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Every year we protect thousands of birds from power lines along the Danube river.
Because a world without birds would be a sad place.

Project overview

Transnational project to prevent thousands of birds from electrocution and collisions with power lines

  • Project title: Transnational conservation of birds along Danube river
  • Project acronym: LIFE DANUBE FREE SKY
  • Project code: LIFE19 NAT/SK/001023
  • Project duration: 01/09/2020 – 28/02/2026

 

In view of the current climate and environmental crises, the need for the protection of the suffering wildlife on our planet has become more crucial than ever. One of the biggest threats for the wild living species of birds is electrocution and collisions with power lines causing thousands of avoidable deaths and injuries. These threats are targeted by the LIFE Danube Free Sky project representing a unique example of wide transnational cooperation along with one of the most important migration corridors, stop-over sites, and wintering places for many bird species in Europe - the Danube river. During the period of over 5 years of project implementation, 15 partners from 7 countries will develop strong collaboration and implement the most effective solutions in order to prevent existential threats to birds. After this period, the visibility of more than 245 km of top priority power lines will be increased. Also, more than 3200 of the most dangerous poles within the project area will be adjusted to ensure birds´ safety.

Bird mortality caused by interaction with power lines and other electric-utility structures has been documented for over 380 species of birds, including critically endangered and threatened ones. Around 2074 km of 8 types of above-ground power lines dangerous for birds can be found within the LIFE Danube Free Sky project area. The impact of this range of power lines represents a serious and considerable threat to wintering and breeding/reproducing population of 12 target species. By the installation of bird flight diverters and insulation of dangerous poles in 23 Special Protection Areas and 9 Important Bird Areas, the project will prevent about 2000 individuals of target species (and many more of other species) from being killed or injured after collision with wires and/or due to electrocution EVERY YEAR.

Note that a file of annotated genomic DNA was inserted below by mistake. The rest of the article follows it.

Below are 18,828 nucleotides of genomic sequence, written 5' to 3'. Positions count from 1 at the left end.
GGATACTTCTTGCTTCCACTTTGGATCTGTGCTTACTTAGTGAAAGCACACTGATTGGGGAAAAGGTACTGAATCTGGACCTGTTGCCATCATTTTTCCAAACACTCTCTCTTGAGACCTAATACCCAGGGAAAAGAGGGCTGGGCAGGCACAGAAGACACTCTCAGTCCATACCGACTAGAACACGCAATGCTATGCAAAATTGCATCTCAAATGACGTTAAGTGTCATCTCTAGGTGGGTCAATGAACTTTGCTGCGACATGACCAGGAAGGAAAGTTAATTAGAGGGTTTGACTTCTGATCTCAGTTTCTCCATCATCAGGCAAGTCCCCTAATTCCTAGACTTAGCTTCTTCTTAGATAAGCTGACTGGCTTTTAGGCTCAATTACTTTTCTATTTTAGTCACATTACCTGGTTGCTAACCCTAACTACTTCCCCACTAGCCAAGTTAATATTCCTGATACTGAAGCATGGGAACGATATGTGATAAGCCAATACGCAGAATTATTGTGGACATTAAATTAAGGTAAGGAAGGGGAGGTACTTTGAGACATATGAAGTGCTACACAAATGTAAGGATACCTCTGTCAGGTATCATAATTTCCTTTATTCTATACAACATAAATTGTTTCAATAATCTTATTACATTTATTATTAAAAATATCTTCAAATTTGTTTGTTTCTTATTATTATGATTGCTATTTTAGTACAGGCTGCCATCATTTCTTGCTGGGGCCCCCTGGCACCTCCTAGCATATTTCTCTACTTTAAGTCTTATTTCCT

Preventing birds from collisions and electrocution is important to compensate for other threats that the endangered species need to face. The restoration of water habitats along the Danube river was carried out under 16 LIFE projects so far. As a result, the birds are more attracted to the restored sites, including the target species. Therefore, it is necessary to prevent them from being killed on power lines in such areas.

The LIFE Danube Free Sky project represents an example of wide transnational cooperation. Strong collaboration is presented of beneficiaries from 7 countries (Austria, Slovakia, Hungary, Croatia, Serbia, Bulgaria, Romania) and one non-beneficiary country (Germany) including the private commercial sector (8 electric companies and 1 railway company), nature conservation authorities, municipality, and private non-commercial entities. The project presents a solution to one of the biggest threats for the wild living species of birds nowadays – interaction with the power lines.

 

official logo of the European Commission LIFE ProgrammeThe LIFE Danube Free Sky – Transnational conservation of birds along the Danube river (LIFE19 NAT/SK/001023) project has received funding from the LIFE Programme of the European Union.

LIFE Danube Free Sky - Kick-off video

Project area

MAP OF THE REGION LOCATION OF THE PROJECT COUNTRIES danube free sky

 

 

The project area consists of 23 Special Protection Areas (SPAs) and 9 Important Bird Areas (IBAs):

 

MAP OF THE Special Protection areas and Important Birds Areas LOCATION OF THE PROJECT AREA danube free sky

 

official logo of the NATURA 2000

SPAs are part of NATURA 2000 – the largest coordinated network of protected areas in the world, consisting of over 18% of the EU´s land area and more than 8% of its marine territory.